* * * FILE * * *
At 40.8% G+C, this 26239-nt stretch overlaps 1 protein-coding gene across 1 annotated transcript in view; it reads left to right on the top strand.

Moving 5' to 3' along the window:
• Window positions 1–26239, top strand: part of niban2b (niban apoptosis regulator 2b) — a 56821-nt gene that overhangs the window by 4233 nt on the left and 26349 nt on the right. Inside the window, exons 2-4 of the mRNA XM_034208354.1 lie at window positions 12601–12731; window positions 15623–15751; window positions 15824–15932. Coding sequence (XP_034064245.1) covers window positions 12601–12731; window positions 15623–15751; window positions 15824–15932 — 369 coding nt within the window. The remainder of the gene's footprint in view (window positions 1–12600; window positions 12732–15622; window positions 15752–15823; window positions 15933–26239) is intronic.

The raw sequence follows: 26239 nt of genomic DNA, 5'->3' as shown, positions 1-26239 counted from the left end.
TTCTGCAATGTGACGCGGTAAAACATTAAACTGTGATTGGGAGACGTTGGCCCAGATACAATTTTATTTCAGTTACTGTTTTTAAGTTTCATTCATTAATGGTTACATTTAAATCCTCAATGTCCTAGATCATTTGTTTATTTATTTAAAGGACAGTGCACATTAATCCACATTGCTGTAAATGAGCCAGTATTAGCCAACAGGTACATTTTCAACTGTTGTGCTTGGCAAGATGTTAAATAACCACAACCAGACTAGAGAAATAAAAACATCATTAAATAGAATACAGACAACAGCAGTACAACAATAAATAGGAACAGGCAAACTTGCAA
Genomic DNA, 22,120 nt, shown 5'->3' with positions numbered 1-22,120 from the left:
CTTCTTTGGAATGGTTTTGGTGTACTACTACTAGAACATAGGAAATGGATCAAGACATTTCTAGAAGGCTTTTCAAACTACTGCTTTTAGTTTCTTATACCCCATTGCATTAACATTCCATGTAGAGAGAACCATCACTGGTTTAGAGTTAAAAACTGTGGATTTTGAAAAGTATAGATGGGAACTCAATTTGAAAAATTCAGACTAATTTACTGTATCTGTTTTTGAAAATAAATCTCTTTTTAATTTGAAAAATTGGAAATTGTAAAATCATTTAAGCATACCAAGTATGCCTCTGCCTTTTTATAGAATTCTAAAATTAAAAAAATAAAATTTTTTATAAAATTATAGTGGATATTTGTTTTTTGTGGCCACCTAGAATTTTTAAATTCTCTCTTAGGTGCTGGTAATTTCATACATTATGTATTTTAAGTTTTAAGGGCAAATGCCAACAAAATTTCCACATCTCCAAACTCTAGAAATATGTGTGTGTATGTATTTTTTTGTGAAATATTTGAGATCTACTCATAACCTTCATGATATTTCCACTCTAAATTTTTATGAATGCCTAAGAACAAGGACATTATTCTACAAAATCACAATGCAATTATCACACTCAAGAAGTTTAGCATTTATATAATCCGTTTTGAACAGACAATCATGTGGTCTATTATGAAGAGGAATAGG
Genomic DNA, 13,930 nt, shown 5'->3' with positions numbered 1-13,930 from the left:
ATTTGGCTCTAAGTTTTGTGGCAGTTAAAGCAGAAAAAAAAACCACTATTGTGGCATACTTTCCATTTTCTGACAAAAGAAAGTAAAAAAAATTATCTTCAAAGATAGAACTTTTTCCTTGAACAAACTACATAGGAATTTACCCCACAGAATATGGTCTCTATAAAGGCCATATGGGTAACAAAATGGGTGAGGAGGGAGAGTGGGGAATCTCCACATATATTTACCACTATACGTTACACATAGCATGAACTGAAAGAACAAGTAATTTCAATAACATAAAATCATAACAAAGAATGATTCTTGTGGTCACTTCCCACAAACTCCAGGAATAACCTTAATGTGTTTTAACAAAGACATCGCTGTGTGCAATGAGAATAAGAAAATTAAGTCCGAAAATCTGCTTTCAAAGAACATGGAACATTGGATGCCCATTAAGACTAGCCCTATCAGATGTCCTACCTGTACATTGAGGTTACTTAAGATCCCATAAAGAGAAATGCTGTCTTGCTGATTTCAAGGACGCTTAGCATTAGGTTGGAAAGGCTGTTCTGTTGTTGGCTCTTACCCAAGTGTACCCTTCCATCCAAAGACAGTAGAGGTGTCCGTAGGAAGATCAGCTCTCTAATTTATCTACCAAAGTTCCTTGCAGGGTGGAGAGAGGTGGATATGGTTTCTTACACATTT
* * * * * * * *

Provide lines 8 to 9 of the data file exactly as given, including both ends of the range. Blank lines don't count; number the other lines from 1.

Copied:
Genomic DNA, 13,930 nt, shown 5'->3' with positions numbered 1-13,930 from the left:
ATTTGGCTCTAAGTTTTGTGGCAGTTAAAGCAGAAAAAAAAACCACTATTGTGGCATACTTTCCATTTTCTGACAAAAGAAAGTAAAAAAAATTATCTTCAAAGATAGAACTTTTTCCTTGAACAAACTACATAGGAATTTACCCCACAGAATATGGTCTCTATAAAGGCCATATGGGTAACAAAATGGGTGAGGAGGGAGAGTGGGGAATCTCCACATATATTTACCACTATACGTTACACATAGCATGAACTGAAAGAACAAGTAATTTCAATAACATAAAATCATAACAAAGAATGATTCTTGTGGTCACTTCCCACAAACTCCAGGAATAACCTTAATGTGTTTTAACAAAGACATCGCTGTGTGCAATGAGAATAAGAAAATTAAGTCCGAAAATCTGCTTTCAAAGAACATGGAACATTGGATGCCCATTAAGACTAGCCCTATCAGATGTCCTACCTGTACATTGAGGTTACTTAAGATCCCATAAAGAGAAATGCTGTCTTGCTGATTTCAAGGACGCTTAGCATTAGGTTGGAAAGGCTGTTCTGTTGTTGGCTCTTACCCAAGTGTACCCTTCCATCCAAAGACAGTAGAGGTGTCCGTAGGAAGATCAGCTCTCTAATTTATCTACCAAAGTTCCTTGCAGGGTGGAGAGAGGTGGATATGGTTTCTTACACATTT